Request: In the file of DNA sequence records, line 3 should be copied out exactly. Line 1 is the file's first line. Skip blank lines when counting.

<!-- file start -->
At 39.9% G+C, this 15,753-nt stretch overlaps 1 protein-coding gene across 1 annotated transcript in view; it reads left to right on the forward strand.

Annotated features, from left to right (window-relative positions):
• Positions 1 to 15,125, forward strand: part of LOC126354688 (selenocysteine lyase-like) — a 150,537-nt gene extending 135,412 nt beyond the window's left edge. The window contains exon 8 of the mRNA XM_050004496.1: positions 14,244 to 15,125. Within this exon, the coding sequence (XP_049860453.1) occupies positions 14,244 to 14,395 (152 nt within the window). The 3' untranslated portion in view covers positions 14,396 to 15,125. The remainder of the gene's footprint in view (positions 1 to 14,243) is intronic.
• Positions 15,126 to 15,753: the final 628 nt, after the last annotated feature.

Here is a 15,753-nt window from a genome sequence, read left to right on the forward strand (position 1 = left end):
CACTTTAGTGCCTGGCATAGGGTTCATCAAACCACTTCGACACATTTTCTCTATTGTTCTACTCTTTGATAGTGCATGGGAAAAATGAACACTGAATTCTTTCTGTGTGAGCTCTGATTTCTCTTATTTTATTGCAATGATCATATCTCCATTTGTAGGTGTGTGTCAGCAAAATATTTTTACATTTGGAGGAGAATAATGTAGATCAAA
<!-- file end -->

• Positions 1 to 15,125, forward strand: part of LOC126354688 (selenocysteine lyase-like) — a 150,537-nt gene extending 135,412 nt beyond the window's left edge. The window contains exon 8 of the mRNA XM_050004496.1: positions 14,244 to 15,125. Within this exon, the coding sequence (XP_049860453.1) occupies positions 14,244 to 14,395 (152 nt within the window). The 3' untranslated portion in view covers positions 14,396 to 15,125. The remainder of the gene's footprint in view (positions 1 to 14,243) is intronic.